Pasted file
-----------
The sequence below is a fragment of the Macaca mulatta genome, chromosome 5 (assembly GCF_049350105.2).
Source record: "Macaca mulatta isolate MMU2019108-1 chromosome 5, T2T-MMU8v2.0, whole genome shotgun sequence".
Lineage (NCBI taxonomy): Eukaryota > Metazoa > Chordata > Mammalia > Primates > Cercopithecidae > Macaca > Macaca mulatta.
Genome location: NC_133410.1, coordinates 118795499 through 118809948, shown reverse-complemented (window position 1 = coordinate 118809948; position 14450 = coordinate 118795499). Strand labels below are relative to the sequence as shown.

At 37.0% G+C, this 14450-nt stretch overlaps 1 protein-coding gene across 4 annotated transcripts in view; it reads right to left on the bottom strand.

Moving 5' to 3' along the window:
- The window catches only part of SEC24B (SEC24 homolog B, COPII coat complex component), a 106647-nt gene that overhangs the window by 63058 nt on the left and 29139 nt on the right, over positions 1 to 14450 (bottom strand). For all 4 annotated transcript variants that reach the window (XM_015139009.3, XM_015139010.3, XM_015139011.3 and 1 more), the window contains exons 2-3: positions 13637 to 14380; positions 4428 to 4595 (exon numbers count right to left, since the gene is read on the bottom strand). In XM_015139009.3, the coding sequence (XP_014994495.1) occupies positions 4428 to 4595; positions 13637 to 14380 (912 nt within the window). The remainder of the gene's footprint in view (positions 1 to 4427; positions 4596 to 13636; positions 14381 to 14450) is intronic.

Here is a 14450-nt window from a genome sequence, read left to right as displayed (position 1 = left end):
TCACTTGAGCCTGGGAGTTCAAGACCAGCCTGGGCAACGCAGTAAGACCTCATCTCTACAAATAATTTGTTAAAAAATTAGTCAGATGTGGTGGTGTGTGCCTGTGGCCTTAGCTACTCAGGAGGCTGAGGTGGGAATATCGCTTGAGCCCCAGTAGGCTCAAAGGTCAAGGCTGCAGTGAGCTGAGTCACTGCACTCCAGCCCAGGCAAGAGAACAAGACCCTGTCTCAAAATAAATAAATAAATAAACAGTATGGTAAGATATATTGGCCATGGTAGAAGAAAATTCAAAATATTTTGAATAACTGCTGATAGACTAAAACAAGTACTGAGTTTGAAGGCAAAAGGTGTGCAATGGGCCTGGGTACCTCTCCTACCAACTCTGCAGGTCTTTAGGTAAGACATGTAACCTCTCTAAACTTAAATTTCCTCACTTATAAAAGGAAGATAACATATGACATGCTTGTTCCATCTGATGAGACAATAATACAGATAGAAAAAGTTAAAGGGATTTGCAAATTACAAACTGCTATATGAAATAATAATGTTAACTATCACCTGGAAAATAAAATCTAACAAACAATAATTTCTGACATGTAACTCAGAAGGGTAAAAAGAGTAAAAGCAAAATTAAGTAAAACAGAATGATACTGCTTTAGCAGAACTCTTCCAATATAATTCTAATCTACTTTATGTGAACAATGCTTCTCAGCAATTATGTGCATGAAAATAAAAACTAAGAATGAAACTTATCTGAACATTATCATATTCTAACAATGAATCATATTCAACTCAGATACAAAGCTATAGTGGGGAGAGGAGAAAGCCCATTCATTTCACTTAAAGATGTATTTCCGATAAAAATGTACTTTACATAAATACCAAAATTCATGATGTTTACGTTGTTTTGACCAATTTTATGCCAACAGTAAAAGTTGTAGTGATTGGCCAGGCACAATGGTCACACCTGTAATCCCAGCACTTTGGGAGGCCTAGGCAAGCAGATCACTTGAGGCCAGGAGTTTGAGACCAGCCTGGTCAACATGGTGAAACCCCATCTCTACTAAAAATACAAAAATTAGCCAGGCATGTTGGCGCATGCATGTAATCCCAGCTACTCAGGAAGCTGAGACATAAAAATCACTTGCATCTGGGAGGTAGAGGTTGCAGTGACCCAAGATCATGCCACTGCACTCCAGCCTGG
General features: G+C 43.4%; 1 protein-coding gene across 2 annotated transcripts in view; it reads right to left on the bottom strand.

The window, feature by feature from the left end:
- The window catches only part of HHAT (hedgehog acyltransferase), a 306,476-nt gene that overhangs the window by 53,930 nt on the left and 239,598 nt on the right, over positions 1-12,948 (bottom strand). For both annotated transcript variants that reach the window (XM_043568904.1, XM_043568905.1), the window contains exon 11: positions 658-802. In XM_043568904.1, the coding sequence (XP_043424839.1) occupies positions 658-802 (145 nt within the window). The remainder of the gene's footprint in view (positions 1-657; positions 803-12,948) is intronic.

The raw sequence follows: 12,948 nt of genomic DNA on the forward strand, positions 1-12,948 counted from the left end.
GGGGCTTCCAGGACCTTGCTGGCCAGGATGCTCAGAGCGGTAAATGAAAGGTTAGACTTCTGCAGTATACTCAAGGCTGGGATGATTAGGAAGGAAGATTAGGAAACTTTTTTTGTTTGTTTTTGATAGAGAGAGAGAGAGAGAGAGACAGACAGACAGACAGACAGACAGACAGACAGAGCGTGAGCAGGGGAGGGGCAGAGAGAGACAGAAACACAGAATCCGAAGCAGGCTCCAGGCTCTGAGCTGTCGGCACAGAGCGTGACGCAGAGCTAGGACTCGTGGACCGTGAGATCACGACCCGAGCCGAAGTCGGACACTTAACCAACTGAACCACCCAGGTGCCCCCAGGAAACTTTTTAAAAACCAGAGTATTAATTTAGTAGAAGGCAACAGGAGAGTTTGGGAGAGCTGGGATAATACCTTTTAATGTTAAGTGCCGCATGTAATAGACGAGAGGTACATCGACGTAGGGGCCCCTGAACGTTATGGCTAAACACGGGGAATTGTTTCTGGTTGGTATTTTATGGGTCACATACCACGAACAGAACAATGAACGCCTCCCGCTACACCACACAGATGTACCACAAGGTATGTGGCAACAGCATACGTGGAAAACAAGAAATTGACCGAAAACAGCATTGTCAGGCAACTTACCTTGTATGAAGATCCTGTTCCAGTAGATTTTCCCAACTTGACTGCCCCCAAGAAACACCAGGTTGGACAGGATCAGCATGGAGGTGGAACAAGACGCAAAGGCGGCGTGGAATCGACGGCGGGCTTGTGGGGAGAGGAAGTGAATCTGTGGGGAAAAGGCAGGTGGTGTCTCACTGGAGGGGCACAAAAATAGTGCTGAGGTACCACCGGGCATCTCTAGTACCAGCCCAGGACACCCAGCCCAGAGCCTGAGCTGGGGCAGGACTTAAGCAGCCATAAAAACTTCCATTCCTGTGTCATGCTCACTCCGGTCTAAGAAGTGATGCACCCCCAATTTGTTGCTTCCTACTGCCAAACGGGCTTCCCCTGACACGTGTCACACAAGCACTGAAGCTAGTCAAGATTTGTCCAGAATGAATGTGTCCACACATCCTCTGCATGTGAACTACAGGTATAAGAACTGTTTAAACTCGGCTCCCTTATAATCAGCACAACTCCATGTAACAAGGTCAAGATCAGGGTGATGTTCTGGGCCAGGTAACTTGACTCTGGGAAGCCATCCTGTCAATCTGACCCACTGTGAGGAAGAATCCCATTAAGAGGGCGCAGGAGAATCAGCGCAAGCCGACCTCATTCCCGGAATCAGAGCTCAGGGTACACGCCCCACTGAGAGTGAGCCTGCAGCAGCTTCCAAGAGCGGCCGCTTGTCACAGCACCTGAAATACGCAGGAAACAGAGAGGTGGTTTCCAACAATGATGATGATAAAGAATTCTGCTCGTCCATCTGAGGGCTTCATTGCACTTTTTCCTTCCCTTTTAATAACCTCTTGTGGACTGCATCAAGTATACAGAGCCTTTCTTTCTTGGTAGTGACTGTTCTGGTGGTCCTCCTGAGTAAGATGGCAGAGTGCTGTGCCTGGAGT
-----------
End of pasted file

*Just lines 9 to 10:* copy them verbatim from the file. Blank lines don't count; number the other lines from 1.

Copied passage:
TCACTTGAGCCTGGGAGTTCAAGACCAGCCTGGGCAACGCAGTAAGACCTCATCTCTACAAATAATTTGTTAAAAAATTAGTCAGATGTGGTGGTGTGTGCCTGTGGCCTTAGCTACTCAGGAGGCTGAGGTGGGAATATCGCTTGAGCCCCAGTAGGCTCAAAGGTCAAGGCTGCAGTGAGCTGAGTCACTGCACTCCAGCCCAGGCAAGAGAACAAGACCCTGTCTCAAAATAAATAAATAAATAAACAGTATGGTAAGATATATTGGCCATGGTAGAAGAAAATTCAAAATATTTTGAATAACTGCTGATAGACTAAAACAAGTACTGAGTTTGAAGGCAAAAGGTGTGCAATGGGCCTGGGTACCTCTCCTACCAACTCTGCAGGTCTTTAGGTAAGACATGTAACCTCTCTAAACTTAAATTTCCTCACTTATAAAAGGAAGATAACATATGACATGCTTGTTCCATCTGATGAGACAATAATACAGATAGAAAAAGTTAAAGGGATTTGCAAATTACAAACTGCTATATGAAATAATAATGTTAACTATCACCTGGAAAATAAAATCTAACAAACAATAATTTCTGACATGTAACTCAGAAGGGTAAAAAGAGTAAAAGCAAAATTAAGTAAAACAGAATGATACTGCTTTAGCAGAACTCTTCCAATATAATTCTAATCTACTTTATGTGAACAATGCTTCTCAGCAATTATGTGCATGAAAATAAAAACTAAGAATGAAACTTATCTGAACATTATCATATTCTAACAATGAATCATATTCAACTCAGATACAAAGCTATAGTGGGGAGAGGAGAAAGCCCATTCATTTCACTTAAAGATGTATTTCCGATAAAAATGTACTTTACATAAATACCAAAATTCATGATGTTTACGTTGTTTTGACCAATTTTATGCCAACAGTAAAAGTTGTAGTGATTGGCCAGGCACAATGGTCACACCTGTAATCCCAGCACTTTGGGAGGCCTAGGCAAGCAGATCACTTGAGGCCAGGAGTTTGAGACCAGCCTGGTCAACATGGTGAAACCCCATCTCTACTAAAAATACAAAAATTAGCCAGGCATGTTGGCGCATGCATGTAATCCCAGCTACTCAGGAAGCTGAGACATAAAAATCACTTGCATCTGGGAGGTAGAGGTTGCAGTGACCCAAGATCATGCCACTGCACTCCAGCCTGG
General features: G+C 43.4%; 1 protein-coding gene across 2 annotated transcripts in view; it reads right to left on the bottom strand.